Thursday, June 07, 2007

A lack of posting

I have been busy, so this blog has been left fallow for a few days. On the other hand, if you are desperate for something from me, I wrote a small on Samizdata yesterday on mobile phone statistics, and I have been leaving a wide assortment of comments on the Olympics logo etc etc over here.

The funny thing about the Samzdata post is that it was intended as a tiny "Ha, isn't that funny" comment about the fact that Britons dropped 855,000 mobile phones down the toilet in 2006 and I added a bit if filler. I have received no comments whatsoever on what I thought the article is about, and a lot on the filler. That's the way it goes, I guess.

Sunday, June 03, 2007

Canary Wharf, London. June 3 2007

When the September 11 atrocity occurred in 2001, there were a number of new buildings under construction in the Canary Wharf office district in East London. They were all completed, but for about several years after that there were no new buildings under construction. It may have been that September 11 slowed demand for new office space, it may have been that potential tenants were nervous about tall buildings, or it may simply have been that there was a slowdown coming in the financial sector anyway. In any event, for several years there was a significant amount of vacant space, although not to anything remotely approaching a disastrous extent. The vacant space has filled, but gradually. However, over the last year the vacancy rate has become tiny and several large buildings are under construction. Whether this means that the market is about to burst and we are headed back to a situation with empty space I don't know, but for the moment things are quite fun to watch.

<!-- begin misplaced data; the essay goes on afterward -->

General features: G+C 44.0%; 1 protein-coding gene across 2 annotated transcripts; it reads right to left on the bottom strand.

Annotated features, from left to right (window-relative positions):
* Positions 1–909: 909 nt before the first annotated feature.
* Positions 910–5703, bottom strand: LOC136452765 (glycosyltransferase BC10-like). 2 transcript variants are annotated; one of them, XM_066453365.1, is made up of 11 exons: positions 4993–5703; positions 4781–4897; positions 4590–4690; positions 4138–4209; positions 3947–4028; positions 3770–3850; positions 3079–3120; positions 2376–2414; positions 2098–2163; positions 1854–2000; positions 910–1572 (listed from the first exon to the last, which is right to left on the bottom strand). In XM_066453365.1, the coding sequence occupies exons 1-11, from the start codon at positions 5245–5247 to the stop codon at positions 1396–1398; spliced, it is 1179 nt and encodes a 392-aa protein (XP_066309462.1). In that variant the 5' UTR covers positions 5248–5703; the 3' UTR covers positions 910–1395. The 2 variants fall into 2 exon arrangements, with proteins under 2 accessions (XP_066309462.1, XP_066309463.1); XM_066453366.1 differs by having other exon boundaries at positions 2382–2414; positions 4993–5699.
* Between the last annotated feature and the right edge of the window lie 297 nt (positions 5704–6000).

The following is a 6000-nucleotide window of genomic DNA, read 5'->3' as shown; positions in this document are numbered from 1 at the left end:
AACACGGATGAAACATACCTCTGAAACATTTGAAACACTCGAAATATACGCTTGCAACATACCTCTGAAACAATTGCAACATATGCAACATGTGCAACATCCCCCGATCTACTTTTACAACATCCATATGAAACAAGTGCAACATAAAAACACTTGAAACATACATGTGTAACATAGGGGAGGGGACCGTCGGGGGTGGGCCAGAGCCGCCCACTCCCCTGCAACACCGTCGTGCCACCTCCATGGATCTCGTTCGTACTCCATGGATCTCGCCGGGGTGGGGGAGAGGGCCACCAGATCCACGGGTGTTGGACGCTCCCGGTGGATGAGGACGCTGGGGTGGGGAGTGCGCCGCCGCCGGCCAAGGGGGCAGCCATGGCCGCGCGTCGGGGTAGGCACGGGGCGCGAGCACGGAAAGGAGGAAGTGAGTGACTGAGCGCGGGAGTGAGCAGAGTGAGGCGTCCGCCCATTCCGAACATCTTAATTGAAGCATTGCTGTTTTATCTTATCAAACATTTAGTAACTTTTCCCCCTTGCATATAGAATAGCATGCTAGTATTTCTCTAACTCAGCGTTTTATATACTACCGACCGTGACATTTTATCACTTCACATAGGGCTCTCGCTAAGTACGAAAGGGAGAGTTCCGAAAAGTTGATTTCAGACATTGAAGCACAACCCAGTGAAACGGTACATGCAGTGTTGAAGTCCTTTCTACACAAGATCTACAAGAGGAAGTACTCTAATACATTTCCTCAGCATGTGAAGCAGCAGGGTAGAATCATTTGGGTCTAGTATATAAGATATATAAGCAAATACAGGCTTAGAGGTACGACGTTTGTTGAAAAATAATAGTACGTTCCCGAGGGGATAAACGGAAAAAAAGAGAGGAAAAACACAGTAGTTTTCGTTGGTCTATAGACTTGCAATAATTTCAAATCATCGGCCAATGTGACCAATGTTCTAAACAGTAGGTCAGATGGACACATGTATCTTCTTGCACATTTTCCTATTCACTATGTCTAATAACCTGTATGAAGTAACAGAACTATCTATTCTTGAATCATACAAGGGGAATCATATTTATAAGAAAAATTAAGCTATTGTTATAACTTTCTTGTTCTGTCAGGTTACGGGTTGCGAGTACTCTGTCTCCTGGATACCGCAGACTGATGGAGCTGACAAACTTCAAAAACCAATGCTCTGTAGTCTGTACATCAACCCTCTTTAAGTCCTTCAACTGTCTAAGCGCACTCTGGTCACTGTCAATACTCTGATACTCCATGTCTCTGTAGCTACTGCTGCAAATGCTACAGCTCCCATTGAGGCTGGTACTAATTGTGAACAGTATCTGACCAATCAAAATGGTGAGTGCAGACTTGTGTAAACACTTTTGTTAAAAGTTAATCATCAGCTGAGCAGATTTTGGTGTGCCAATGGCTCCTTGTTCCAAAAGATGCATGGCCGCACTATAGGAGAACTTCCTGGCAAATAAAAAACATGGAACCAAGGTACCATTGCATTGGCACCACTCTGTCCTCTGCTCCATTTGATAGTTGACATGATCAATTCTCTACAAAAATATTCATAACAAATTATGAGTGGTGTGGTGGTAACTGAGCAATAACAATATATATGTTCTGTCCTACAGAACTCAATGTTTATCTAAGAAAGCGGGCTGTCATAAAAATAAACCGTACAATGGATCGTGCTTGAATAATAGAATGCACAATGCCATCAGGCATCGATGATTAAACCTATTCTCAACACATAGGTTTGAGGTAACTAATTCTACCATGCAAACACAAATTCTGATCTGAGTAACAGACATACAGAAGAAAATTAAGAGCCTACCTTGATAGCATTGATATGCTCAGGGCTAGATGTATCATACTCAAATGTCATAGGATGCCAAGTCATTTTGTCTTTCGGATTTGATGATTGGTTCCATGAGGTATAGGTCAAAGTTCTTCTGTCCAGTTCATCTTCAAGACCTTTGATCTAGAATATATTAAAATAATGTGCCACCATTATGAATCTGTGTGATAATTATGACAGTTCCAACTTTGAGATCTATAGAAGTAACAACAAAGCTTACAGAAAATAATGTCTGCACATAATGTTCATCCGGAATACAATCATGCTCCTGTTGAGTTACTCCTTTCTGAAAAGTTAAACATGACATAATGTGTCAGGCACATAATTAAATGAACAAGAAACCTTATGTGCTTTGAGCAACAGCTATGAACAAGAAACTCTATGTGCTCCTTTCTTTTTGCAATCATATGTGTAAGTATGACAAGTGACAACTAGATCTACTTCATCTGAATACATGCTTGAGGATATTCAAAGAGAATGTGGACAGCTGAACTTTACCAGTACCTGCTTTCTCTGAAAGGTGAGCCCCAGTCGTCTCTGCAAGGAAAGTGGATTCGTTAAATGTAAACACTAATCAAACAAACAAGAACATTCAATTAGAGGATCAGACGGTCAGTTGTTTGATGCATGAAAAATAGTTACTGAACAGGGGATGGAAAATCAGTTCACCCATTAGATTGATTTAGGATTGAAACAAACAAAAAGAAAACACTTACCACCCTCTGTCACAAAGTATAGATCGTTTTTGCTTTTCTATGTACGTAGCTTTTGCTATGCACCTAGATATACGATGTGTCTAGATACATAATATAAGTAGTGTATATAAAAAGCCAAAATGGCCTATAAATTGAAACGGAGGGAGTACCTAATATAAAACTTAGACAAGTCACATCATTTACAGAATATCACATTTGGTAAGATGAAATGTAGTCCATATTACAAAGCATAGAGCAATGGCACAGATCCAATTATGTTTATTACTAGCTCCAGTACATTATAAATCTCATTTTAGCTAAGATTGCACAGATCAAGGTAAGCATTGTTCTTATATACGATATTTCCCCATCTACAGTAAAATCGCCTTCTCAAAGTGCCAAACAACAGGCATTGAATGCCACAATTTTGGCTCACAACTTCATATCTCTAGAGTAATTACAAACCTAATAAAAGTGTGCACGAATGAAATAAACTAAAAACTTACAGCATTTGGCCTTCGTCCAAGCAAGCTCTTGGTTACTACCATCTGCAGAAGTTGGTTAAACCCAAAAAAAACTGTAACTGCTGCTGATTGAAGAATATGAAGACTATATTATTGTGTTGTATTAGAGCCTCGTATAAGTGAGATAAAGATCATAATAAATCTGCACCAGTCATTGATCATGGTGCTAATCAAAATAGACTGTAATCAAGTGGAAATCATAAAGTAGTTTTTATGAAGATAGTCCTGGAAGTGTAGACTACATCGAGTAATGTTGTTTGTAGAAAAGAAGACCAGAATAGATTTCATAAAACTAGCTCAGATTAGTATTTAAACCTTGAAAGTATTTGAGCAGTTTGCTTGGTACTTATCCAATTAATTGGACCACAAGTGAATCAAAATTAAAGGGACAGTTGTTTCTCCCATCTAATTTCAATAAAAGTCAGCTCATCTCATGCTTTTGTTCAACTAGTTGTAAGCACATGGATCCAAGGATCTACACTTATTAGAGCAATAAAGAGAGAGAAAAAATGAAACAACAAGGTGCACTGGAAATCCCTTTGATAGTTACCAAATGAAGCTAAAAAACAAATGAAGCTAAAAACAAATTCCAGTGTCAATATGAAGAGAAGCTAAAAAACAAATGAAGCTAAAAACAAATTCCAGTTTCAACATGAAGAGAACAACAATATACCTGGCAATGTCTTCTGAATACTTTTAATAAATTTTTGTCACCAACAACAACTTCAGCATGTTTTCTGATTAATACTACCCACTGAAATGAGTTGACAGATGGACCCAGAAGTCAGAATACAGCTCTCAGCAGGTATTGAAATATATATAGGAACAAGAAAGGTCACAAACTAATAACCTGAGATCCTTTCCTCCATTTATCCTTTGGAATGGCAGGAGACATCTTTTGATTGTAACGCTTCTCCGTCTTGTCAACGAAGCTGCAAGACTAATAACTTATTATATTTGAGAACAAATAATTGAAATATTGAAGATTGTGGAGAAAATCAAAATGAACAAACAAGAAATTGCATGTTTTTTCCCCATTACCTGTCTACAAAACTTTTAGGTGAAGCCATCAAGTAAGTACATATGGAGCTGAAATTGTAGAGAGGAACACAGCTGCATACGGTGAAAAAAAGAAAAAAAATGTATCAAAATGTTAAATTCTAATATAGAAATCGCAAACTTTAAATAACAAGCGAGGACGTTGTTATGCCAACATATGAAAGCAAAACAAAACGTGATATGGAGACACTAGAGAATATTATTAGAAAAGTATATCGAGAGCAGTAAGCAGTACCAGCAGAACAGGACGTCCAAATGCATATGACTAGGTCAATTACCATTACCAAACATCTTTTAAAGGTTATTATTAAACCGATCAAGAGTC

As it happens Canary Wharf group has planning potential for the buildings presently under construction and for three or four more to the west and north of the present buildings. After that - perhaps in arount 2012-2015 - further plans to expand the Canary Wharf office development are going to require more planning approval. Some of this is kind of there - Canary Wharf Group and British Waterways have agreed to embark on a mixed use development (some of which is to be offices) on Wood Wharf immediately to the east of Canary Wharf, and although Tower Hamlets council has supposedly approved this, the regulatory environment is unlikely to be quite as benign as what has existed so far. There are also plans to develop various things at the Royal Docks further east, but what can be built here is height restricted due to the nearby London City Airport. Things do become interesting in about 2015-2020 when there is a lack of space for more large office buildings. From a transport perspective, the Jubilee Line Extension may be the newest piece of the London Underground, but it is already very crowded at morning rush hour. Crossrail needs to be built if Canary Wharf is to keep growing at its present rate for that much longer.

The only direction from Canary Wharf I haven't discussed in this post so far, is south towards Greenwich. The area directly to the west of Canary Wharf is perhaps the most interesting. There are all kinds of residential towers, retail space, hotels, and the like going up to provide support services (and literally, lower rent space) that interacts with the rather clinical office developments. This is gradually pushing west. I would favour abandoning all planning controls for the entire Isle of Dogs and letting a great new Pudong arise in London. This might cause a certain amount of conflict when it came in touch with the housing estates to the far west of the Isle of Dogs - some of London's most impoverished - but its a matter of buying the residents and the council out. Most things like this can be resolved with enough money.

Blog Archive